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Wednesday, September 29, 2021

UK extends Brexit grace periods for trade into Northern Ireland again

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LONDON — Britain’s offering up another Brexit delay.

Grace periods covering post-Brexit trade from Great Britain to Northern Ireland will be extended from October 1 “to provide space for potential further discussions” on the contentious Northern Ireland protocol, the U.K. government announced Monday.

The protocol seeks to shift enforcement of the EU’s single market rules from the politically-sensitive border between Northern Ireland and the Republic of Ireland to Northern Ireland’s ports in a bid to resolve a key dilemma thrown up by Britain’s EU exit.

Grace periods were extended twice previously: first in March in a unilateral decision by the U.K., and then again in June, when the two sides averted a ban on the import of chilled meat goods entering Northern Ireland from Great Britain.

On October 1, the British government was expected to introduce customs enforcement on parcels moving from Great Britain into Northern Ireland; new charges on some agri-food products taking that route; and increased health checks on food products as well as checks on pets arriving in Northern Ireland from the rest of the U.K. All of these changes will now be delayed as the U.K. and EU continue talks on the protocol.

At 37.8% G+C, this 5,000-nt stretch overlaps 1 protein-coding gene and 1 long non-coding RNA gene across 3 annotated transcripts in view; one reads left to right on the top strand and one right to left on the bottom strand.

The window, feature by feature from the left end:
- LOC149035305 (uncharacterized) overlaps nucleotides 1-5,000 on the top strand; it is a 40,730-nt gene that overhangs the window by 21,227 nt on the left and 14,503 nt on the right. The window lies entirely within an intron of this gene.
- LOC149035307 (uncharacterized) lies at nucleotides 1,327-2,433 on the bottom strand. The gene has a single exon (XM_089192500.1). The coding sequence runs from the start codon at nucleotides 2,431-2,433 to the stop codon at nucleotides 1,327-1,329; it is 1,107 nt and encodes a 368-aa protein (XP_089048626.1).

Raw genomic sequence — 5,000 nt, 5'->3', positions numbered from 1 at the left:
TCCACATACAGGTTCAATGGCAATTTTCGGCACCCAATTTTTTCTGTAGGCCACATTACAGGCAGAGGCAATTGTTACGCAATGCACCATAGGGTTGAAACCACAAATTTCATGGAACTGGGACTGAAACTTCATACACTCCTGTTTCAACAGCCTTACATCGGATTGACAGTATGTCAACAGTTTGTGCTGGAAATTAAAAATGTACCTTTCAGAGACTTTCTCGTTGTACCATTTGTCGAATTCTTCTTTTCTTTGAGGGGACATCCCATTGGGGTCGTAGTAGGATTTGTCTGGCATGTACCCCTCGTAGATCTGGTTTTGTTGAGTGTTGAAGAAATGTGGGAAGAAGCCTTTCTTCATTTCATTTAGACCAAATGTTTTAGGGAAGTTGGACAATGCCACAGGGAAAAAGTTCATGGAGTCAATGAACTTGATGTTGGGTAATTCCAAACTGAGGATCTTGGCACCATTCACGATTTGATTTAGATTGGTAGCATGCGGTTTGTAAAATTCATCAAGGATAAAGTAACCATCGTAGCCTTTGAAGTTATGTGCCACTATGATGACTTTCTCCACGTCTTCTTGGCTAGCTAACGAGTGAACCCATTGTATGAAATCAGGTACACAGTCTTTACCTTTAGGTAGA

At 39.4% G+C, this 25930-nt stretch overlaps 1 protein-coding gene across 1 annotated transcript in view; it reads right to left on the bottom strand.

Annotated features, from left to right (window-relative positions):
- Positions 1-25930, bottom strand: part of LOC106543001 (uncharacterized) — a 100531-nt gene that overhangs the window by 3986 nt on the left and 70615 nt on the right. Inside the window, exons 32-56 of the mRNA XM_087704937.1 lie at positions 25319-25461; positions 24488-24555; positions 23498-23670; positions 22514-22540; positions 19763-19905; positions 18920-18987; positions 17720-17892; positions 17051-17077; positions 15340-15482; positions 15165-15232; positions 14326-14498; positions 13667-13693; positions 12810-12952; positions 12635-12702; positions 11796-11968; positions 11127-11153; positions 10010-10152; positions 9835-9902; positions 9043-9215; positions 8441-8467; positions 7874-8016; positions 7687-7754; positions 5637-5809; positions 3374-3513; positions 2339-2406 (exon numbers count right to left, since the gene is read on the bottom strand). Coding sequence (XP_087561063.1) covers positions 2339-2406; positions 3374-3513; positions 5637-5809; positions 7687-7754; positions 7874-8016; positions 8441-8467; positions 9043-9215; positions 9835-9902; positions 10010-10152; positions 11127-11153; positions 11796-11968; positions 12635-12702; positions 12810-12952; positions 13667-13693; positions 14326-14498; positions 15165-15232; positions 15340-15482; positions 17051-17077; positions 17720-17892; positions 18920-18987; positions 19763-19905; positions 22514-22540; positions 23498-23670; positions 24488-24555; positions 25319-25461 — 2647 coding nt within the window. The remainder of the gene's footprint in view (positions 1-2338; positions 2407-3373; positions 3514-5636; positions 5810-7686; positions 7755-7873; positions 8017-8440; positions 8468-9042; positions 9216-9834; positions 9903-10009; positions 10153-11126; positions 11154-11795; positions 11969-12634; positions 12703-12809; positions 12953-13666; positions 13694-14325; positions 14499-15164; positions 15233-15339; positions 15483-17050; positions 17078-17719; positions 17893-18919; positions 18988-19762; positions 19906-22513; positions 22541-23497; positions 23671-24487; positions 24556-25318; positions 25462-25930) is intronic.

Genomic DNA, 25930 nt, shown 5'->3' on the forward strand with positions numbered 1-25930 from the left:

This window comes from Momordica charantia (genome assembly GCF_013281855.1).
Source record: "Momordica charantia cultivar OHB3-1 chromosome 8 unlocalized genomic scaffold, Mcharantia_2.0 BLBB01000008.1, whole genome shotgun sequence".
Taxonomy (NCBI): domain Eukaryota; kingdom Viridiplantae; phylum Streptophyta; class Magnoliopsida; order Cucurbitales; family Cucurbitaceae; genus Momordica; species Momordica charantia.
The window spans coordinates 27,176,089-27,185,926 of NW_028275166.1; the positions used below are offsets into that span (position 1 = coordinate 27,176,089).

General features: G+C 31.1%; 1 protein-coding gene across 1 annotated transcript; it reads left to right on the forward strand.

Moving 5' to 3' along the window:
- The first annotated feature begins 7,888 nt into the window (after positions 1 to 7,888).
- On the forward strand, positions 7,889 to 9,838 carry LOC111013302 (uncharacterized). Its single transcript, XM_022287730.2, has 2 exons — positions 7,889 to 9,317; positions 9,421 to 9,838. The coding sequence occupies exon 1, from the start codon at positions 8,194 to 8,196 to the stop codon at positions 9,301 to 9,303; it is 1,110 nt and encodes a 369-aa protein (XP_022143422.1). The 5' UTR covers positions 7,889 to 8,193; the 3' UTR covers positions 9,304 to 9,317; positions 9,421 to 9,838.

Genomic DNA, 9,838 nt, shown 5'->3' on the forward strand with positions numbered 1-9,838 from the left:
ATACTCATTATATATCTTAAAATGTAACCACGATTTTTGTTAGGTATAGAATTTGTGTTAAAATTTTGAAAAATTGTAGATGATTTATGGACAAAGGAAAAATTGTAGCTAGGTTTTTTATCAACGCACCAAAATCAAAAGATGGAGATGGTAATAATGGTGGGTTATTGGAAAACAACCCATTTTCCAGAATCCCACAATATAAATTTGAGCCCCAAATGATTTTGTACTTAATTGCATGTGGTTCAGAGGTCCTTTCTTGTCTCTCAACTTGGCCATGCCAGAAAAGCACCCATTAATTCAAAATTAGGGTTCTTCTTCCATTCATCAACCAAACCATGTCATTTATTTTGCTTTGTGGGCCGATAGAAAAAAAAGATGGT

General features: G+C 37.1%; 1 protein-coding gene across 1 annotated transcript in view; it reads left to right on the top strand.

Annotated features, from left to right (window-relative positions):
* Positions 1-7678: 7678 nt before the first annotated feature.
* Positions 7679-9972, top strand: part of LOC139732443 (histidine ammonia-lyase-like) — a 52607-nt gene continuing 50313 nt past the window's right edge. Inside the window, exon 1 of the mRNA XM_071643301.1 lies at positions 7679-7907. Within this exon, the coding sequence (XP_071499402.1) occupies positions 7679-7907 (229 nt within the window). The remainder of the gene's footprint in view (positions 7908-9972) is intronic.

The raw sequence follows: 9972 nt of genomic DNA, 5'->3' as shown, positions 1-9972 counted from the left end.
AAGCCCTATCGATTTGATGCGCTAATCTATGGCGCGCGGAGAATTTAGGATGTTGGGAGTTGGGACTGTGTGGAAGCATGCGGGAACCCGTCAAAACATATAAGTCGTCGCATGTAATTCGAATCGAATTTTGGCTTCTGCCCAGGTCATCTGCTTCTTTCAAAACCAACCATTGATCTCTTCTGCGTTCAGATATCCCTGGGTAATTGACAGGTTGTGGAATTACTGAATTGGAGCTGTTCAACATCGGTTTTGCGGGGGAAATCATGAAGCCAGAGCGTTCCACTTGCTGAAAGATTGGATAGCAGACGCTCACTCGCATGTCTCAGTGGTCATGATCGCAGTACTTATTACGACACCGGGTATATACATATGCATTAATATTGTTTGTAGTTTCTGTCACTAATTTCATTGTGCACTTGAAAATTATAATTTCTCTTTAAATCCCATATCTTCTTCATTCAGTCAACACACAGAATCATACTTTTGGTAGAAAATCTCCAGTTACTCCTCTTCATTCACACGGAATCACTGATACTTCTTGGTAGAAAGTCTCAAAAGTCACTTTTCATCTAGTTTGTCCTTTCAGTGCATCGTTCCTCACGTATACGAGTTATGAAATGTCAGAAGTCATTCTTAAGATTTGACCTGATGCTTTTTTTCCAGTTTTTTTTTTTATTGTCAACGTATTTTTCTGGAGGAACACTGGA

Britain’s Brexit Minister David Frost said in a parliamentary statement Monday that, in order “to provide space for potential further discussions, and to give certainty and stability to businesses while any such discussions proceed, the [British] Government will continue to operate the Protocol on the current basis.”

He added: “This includes the grace periods and easements currently in force. Operational and other guidance will be updated to reflect this approach. We will ensure that reasonable notice is provided in the event that these arrangements were to change, to enable businesses and citizens to prepare.”

A U.K. official said the government was avoiding putting a new endpoint on the grace periods that had been due to expire in October, arguing that “in terms of creating the space for talks about substance more deadlines aren’t helpful.”

Commission responds

The move comes amid concern in the European Commission that the U.K. government will not fully implement the post-Brexit trade arrangements agreed as part of the protocol.

The EU was notified of Frost’s statement in advance, and, giving its official reaction, the Commission stressed that both sides were “legally bound to fulfill their obligations” under the Brexit deal.

“Our focus remains on identifying long-term, flexible and practical solutions to address issues related to the practical implementation of the Protocol that citizens and businesses in Northern Ireland are experiencing,” the statement said. “However, we will not agree to a renegotiation of the Protocol.”